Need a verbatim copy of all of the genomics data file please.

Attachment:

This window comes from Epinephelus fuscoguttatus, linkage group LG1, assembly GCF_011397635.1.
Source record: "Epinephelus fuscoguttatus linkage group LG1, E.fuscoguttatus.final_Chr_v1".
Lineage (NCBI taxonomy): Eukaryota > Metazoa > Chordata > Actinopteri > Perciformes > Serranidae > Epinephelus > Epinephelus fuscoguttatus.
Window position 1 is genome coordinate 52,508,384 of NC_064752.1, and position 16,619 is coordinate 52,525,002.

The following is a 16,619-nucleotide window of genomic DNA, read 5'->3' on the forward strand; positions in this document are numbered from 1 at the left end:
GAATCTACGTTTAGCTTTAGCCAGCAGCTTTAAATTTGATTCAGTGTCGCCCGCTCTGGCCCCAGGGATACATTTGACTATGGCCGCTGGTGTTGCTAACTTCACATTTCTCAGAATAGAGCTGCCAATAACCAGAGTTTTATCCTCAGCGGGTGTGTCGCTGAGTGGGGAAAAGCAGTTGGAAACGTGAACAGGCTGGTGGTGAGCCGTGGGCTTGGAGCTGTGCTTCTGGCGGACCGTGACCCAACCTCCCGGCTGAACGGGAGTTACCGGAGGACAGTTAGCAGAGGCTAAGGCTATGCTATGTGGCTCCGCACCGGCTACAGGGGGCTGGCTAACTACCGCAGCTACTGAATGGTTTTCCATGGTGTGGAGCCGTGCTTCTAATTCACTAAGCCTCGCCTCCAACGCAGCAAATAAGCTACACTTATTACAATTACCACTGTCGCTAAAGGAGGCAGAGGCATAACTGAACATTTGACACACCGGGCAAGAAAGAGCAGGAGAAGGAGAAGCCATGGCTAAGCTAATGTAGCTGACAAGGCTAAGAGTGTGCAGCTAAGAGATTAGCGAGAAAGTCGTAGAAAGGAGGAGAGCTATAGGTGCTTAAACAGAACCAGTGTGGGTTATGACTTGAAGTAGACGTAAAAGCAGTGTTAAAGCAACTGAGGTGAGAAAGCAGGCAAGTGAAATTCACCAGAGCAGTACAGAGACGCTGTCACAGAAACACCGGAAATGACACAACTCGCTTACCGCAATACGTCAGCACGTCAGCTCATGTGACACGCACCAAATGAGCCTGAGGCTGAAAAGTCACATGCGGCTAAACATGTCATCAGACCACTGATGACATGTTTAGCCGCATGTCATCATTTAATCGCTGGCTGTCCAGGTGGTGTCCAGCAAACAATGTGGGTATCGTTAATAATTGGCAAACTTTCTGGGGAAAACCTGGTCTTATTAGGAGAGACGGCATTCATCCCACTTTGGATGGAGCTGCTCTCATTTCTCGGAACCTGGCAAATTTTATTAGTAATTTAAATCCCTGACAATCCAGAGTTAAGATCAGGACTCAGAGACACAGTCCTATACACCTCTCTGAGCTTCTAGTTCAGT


This window comes from Epinephelus fuscoguttatus, linkage group LG1, assembly GCF_011397635.1.
Source record: "Epinephelus fuscoguttatus linkage group LG1, E.fuscoguttatus.final_Chr_v1".
Lineage (NCBI taxonomy): Eukaryota > Metazoa > Chordata > Actinopteri > Perciformes > Serranidae > Epinephelus > Epinephelus fuscoguttatus.
Window position 1 is genome coordinate 52,508,384 of NC_064752.1, and position 16,619 is coordinate 52,525,002.

The following is a 16,619-nucleotide window of genomic DNA, read 5'->3' on the forward strand; positions in this document are numbered from 1 at the left end:
GAATCTACGTTTAGCTTTAGCCAGCAGCTTTAAATTTGATTCAGTGTCGCCCGCTCTGGCCCCAGGGATACATTTGACTATGGCCGCTGGTGTTGCTAACTTCACATTTCTCAGAATAGAGCTGCCAATAACCAGAGTTTTATCCTCAGCGGGTGTGTCGCTGAGTGGGGAAAAGCAGTTGGAAACGTGAACAGGCTGGTGGTGAGCCGTGGGCTTGGAGCTGTGCTTCTGGCGGACCGTGACCCAACCTCCCGGCTGAACGGGAGTTACCGGAGGACAGTTAGCAGAGGCTAAGGCTATGCTATGTGGCTCCGCACCGGCTACAGGGGGCTGGCTAACTACCGCAGCTACTGAATGGTTTTCCATGGTGTGGAGCCGTGCTTCTAATTCACTAAGCCTCGCCTCCAACGCAGCAAATAAGCTACACTTATTACAATTACCACTGTCGCTAAAGGAGGCAGAGGCATAACTGAACATTTGACACACCGGGCAAGAAAGAGCAGGAGAAGGAGAAGCCATGGCTAAGCTAATGTAGCTGACAAGGCTAAGAGTGTGCAGCTAAGAGATTAGCGAGAAAGTCGTAGAAAGGAGGAGAGCTATAGGTGCTTAAACAGAACCAGTGTGGGTTATGACTTGAAGTAGACGTAAAAGCAGTGTTAAAGCAACTGAGGTGAGAAAGCAGGCAAGTGAAATTCACCAGAGCAGTACAGAGACGCTGTCACAGAAACACCGGAAATGACACAACTCGCTTACCGCAATACGTCAGCACGTCAGCTCATGTGACACGCACCAAATGAGCCTGAGGCTGAAAAGTCACATGCGGCTAAACATGTCATCAGACCACTGATGACATGTTTAGCCGCATGTCATCATTTAATCGCTGGCTGTCCAGGTGGTGTCCAGCAAACAATGTGGGTATCGTTAATAATTGGCAAACTTTCTGGGGAAAACCTGGTCTTATTAGGAGAGACGGCATTCATCCCACTTTGGATGGAGCTGCTCTCATTTCTCGGAACCTGGCAAATTTTATTAGTAATTTAAATCCCTGACAATCCAGAGTTAAGATCAGGACTCAGAGACACAGTCCTATACACCTCTCTGAGCTTCTAGTTCAGT